The Russian Ministry of Defense has released a video montage with numerous clips of its pre-production Su-57s, including a previously unseen instance of one of the aircraft firing an air-to-air missile. At first glance, the clip appears to show the first known instance of the advanced combat jet firing a missile from one of its two small wing-root weapons bays, but upon closer examination, that may not be the case.
The video, which has the fantastical title "Beyond the laws of physics: the Russian ASF [Aerospace Forces] pilots have fully mastered Su-57 fighters," first appeared on the Russian Ministry of Defense's official YouTube channel on Mar. 24, 2020. This appears to have been in advance of the Day of Fighter Aviation of the Russian Air Force, which is Mar. 25.
The video's release also comes some four months after images emerged of what appeared to be a new compact Russian air-to-air missile, derived, at least in part, from the medium-range R-77-series. Its overall size and other design elements suggested it could potentially be intended to fit inside the Su-57's wing root bays. You can read The
War Zone's full analysis of this missile here.
So, it would certainly be interesting to finally see an Su-57 fire any missile from one of these bays, or even with these bays open at all. There has been no known imagery or video of the bays open since the aircraft was first shown to the public a decade ago.
The missile launch clip begins at approximately 1:19 in the runtime of the video below:
The Su-57 in the video fires what appears to be a short-range R-74/K-74-series. The weapon, including a portion of its body, is visible the entire time and there is no clearly discernable bay door seen. Not only is there no publicly available pictures of these wing root bays open, but there also isn't any hard information about whether they are operational or how exactly they are supposed to work.
It is possible that a trapeze mechanism, similar broadly to the one the U.S. Air Force's F-22 Raptors use to launch AIM-9 Sidewinder missiles from their cheek bays, might extend the missile outward from the wing root bays into the slipstream. The problem here is that it has long appeared that the R-74/K-74 series of missiles, as well as earlier R-73 models, are simply too bulky to fit inside the Su-57's wing root bays, something The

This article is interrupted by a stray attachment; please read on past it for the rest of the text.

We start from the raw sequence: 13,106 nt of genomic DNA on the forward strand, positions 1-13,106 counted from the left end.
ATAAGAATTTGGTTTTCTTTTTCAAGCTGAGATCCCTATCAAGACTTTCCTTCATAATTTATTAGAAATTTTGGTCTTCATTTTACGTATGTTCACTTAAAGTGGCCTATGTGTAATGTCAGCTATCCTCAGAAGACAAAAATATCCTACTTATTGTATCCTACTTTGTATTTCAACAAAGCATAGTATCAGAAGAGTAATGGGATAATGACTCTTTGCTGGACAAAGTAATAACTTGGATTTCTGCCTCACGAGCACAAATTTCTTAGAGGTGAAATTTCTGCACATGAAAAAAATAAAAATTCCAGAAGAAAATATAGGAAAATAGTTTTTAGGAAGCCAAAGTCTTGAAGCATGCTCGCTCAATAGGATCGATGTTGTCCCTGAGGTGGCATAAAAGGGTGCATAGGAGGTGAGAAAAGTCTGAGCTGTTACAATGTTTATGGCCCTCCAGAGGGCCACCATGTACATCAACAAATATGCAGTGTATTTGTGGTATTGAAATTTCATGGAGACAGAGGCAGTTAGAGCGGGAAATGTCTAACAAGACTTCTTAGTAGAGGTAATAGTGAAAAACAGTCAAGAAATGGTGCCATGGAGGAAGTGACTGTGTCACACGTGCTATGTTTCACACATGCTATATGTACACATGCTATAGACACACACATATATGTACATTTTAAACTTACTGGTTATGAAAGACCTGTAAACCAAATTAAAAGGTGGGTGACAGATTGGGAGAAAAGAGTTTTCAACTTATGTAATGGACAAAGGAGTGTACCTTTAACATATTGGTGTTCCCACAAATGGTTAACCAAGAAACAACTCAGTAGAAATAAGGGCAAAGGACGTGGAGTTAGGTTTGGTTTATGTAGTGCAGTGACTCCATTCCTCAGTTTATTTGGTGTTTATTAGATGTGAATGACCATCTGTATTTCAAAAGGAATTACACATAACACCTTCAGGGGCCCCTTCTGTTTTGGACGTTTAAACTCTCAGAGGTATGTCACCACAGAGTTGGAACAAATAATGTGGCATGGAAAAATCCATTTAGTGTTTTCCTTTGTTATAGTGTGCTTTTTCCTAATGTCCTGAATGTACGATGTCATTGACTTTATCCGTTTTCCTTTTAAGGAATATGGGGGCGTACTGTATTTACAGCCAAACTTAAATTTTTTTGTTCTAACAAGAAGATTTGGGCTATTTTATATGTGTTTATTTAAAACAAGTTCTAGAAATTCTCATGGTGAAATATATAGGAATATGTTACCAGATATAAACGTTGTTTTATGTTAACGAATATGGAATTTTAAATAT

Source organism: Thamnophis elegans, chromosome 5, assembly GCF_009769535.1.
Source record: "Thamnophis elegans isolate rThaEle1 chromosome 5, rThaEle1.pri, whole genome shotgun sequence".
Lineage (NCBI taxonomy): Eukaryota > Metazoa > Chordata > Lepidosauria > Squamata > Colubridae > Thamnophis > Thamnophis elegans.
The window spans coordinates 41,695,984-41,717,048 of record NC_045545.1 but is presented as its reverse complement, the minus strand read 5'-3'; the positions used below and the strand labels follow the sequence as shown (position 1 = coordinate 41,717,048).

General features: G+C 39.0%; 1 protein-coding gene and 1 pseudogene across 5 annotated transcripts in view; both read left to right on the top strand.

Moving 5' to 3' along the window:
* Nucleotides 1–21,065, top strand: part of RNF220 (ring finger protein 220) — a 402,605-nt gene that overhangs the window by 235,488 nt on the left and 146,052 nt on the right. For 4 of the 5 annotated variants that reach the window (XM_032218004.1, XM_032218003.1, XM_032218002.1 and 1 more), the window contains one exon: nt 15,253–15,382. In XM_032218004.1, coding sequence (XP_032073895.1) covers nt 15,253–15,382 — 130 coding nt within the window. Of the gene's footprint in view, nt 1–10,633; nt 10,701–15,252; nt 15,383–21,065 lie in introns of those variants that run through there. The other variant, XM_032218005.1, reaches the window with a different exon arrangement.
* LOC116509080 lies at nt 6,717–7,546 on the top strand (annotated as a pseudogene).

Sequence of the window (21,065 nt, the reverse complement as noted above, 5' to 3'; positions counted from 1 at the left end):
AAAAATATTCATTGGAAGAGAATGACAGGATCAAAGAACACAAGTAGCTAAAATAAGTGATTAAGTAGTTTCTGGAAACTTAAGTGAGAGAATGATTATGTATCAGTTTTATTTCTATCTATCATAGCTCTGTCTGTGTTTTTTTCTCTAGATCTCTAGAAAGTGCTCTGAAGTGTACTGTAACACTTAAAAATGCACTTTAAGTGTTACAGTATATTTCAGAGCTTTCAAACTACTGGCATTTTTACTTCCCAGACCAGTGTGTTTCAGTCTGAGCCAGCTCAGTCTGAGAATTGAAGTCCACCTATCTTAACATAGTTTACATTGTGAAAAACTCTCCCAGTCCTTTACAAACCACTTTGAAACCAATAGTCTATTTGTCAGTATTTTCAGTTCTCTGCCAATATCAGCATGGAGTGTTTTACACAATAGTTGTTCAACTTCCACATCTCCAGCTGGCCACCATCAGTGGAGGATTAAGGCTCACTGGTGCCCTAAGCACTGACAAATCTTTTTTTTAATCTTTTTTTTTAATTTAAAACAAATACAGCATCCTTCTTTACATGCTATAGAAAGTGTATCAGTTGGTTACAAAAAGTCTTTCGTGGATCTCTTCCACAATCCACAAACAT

has pointed out in the past.
Fitting a trapeze mechanism, especially one able to extend the missile so far forward, into the bay could further reduce the available space inside the confines of the bay. There are reports that a low-profile version of the K-74, the K-74M2, has been in development, with a particular eye toward internal carriage on the Su-57. However, the fin configuration of the missile in the video looks unchanged from existing models.
The Su-57 may have some unique configuration inside the bays to recess the missile and its launch rail and then extend it for launch. There is no external evidence that it has bay doors that can close or partially close with the missile extended, similar to the novel design found on China's J-20. It is possible, albeit very unlikely, that the mechanisms to do this are not clearly visible or not yet fitted on the small Su-57 fleet. It is more likely that the Su-57 in question has its bay doors removed for this test. It could even be using some sort of test pylon in this particular case. This would make sense if the smaller form factor variant of the K-74 is not available yet for internal carriage and testing.
Regardless, we know that the Russian Air Force is conducting various trials with their pre-production Su-57s and that it is exploring integrating new weapons and other systems onto these aircraft, especially with plans now to dramatically increase the size of the fleet and move the aircraft closer to a true operational capability. So far, the Russian Air Force has taken delivery of just over a dozen pre-production examples of these advanced combat jets since the type's first flight in 2010. The Kremlin now has 76 of these jets on order, but the first serial production aircraft was destroyed in an accident in December 2019 in a major setback for the program.
All said, although the video is intriguing, there's no clear proof that we have gotten our first look at one of the jets firing a missile from one of those internal bays. We may be seeing a step being taken to realize that aspirational capability, but until we have more information or other angles of the test in question, we can't say for certain if these bays are operational or even exactly what missile will end up being fired out of them.
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